Kaplan Meier survival curves for combined AIDS and mortality by early and late integrated therapy groups for tuberculosis-HIV co-infected patients with a) CD4+ count <50 cells/mm3 and b) CD4+ counts ≥50 cells/mm3.
Table 2
Mortality, AIDS defining illness and mortality combined and immune reconstitution inflammatory syndrome rates, stratified according to baseline CD4+ cell count.

IRIS

In the early integrated-therapy group, IRIS occurred 4.7 times (P=0.01) more frequently in patients with CD4+ count below 50 cells/mm3 and 2.2 times (P=0.02) more frequently in patients with CD4+ counts ≥50 cells/mm3 (Table 2). No statistically significant interaction indicating a lack of heterogeneity across the two CD4 strata in the effect of time to ART initiation on IRIS. The median time from antiretroviral therapy initiation to development of IRIS was 15.0 (IQR, 7 – 30) days in the early integrated-therapy group and 15.5 (IQR, 14 – 28) days in the late integrated-therapy group. Steroid treatment was required by 7 (9.1%) patients with IRIS; 5 of them had CD4+ counts below 50 cells/mm3.

Adherence and drug switches

Nineteen patients in each of the two study groups are known to have defaulted tuberculosis therapy (8.9% and 8.8% in the early and late integrated-therapy groups respectively), either by choosing to interrupt therapy or by not attending the clinic for any further scheduled study visits before treatment completion.

Based on monthly pill counts, patients in the early integrated-therapy group and the late integrated-therapy group took 98.0% and 98.8% of their assigned antiretroviral tablets, respectively, during the trial.

Antiretroviral drug switches due to toxicity were required for 10 patients in the early integrated-therapy group and for one patient in the late integrated-therapy group (P=0.006). In patients with CD4+ counts ≥ 50 cells/mm3, antiretroviral therapy switches occurred in seven patients in the early therapy group and in one patient in the late therapy group (P=0.04).

A total of 15 patients changed their antiretroviral regimens due to virological failure; 6 in the early integrated-therapy group and 9 in the late integrated therapy-group. The antiretroviral drug switches occurred on average 9.0 (95%CI: 5.9 to 12.2) and 11.9 (9.1 to 14.6) months after antiretroviral therapy initiation in the early and late integrated-therapy groups respectively (P=0.18).

Tuberculosis and HIV treatment outcomes

There is no statistically significant difference in tuberculosis drug resistance (Table 1) at baseline between the study groups. Tuberculosis treatment outcomes did not differ between the groups (Table 3); this did not change after adjustment for presence of multi-drug resistance. At 6 and 12 months after randomization, the proportion of participants with a suppressed HIV RNA level did not differ between the integrated-therapy groups. However, the mean CD4+ count increase from baseline to 12 and 18 months post randomization was significantly higher in the early integrated-therapy group compared to the late integrated-therapy group (Table 3).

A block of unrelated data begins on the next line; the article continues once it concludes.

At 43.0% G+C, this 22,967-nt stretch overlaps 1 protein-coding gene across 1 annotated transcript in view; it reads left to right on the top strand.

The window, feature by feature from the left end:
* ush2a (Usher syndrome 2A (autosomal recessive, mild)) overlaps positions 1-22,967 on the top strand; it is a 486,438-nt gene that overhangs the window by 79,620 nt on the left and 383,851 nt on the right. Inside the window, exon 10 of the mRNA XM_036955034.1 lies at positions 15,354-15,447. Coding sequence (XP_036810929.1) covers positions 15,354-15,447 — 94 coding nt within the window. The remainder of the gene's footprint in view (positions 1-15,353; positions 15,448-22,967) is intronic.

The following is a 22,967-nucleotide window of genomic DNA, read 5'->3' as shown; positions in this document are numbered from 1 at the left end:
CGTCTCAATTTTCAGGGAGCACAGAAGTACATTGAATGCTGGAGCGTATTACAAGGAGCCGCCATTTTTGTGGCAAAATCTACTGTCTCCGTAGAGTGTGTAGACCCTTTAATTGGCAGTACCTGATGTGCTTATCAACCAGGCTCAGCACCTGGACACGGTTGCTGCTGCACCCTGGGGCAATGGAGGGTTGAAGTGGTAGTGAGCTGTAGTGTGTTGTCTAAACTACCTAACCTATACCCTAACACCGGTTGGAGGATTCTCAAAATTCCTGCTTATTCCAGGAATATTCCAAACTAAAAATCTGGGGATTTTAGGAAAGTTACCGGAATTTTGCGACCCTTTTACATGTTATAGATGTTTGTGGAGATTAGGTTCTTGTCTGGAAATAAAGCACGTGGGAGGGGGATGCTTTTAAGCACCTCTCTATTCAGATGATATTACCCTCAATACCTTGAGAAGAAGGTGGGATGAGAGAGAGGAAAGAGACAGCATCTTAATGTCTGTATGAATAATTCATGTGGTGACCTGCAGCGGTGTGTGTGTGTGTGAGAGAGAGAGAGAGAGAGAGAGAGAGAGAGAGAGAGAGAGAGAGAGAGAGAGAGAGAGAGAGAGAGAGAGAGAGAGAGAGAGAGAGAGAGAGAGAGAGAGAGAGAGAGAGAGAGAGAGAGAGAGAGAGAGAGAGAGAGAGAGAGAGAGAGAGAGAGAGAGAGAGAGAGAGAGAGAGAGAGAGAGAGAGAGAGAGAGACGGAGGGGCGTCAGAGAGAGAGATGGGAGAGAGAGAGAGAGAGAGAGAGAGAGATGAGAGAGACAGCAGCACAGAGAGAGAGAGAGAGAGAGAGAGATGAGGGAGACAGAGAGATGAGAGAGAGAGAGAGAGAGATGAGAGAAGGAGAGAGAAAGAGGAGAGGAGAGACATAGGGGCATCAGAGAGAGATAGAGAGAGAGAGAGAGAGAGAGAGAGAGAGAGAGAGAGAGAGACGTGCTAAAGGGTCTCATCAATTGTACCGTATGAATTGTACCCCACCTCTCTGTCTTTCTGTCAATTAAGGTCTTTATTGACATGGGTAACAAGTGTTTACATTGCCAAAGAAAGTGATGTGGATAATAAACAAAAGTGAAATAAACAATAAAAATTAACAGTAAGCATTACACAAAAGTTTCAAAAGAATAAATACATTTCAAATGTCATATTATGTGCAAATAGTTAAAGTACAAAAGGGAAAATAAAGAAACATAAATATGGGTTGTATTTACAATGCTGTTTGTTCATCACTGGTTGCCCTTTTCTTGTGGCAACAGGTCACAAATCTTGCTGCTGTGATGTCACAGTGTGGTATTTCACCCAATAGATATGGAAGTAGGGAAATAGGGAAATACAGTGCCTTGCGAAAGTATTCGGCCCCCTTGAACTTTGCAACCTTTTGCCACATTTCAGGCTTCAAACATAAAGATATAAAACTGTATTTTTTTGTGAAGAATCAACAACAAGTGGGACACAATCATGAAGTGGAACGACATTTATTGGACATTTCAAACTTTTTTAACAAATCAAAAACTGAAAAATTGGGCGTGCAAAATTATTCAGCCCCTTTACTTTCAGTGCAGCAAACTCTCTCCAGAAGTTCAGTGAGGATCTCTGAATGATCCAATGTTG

Table 3
Clinical Outcomes of Tuberculosis and Antiretroviral Therapy in the SAPIT trial.

Adverse events

There were 112 and 107 patients with grade 3/4 non-IRIS adverse events in the early (42.8 per 100 person-years) and late (42.6 per 100 person-years) integrated-therapy groups, respectively (P=0.98). There were 56 and 50 patients with serious adverse events in the early and late integrated-treatment groups respectively.

Discussion

Overall, the AIDS or death rates did not differ in the early and late integrated-therapy groups, but the early group had higher rates of IRIS and antiretroviral drug switches due to adverse events. However, the findings in severely immunocompromised patients differed. In the subset of patients with CD4+ counts <50 cells/mm3, early integrated antiretroviral therapy was associated with about two-thirds lower risk of AIDS or death, outweighing the 5-fold higher rate of IRIS and the significantly higher rates of antiretroviral drug switching due to adverse events. For patients with CD4+ counts below 50 cells/mm3, our findings support the 2009 WHO recommendation8 to start antiretroviral therapy as soon as possible after starting TB treatment.

This study’s findings suggest a different approach for patients with tuberculosis and HIV who have CD4+ cell count ≥50 cells/mm3. Initiation of antiretroviral therapy during the continuation phase instead of the first 4 weeks after initiation of tuberculosis treatment did not demonstrate an increased risk of AIDS or death but was associated about half the risk of IRIS and significantly lower risk of antiretroviral drug switches due to adverse events. Thus, for this subset of patients, antiretroviral therapy can be deferred until the start of the continuation phase of tuberculosis treatment. It is important to note that deferment of antiretroviral therapy initiation to the continuation phase of tuberculosis treatment should avoid lengthy delays in light of our previous finding that the sequential antiretroviral therapy to after completion of tuberculosis treatment was associated with 56% higher mortality when compared to its initiation during tuberculosis treatment1.

Some limitations in our study need to be considered. First, the observed 68% (IRR=0.32) lower rate of AIDS or death in severely immunocompromised patients, while substantial, was not statistically significant (P=0.06). However, it is unlikely that this finding was due to chance as a survival benefit in severely immunocompromised patients was also observed in the Cambodian Early versus Late Introduction of Antiretrovirals(CAMELIA) study, which reported a 38% lower mortality (P=0.006) among tuberculosis-HIV co-infected patients with a median CD4+ count of 25 cells/mm3 who initiated antiretroviral therapy within two weeks of anti-tuberculosis therapy compared to patients who waited eight weeks to initiate antiretroviral therapy9.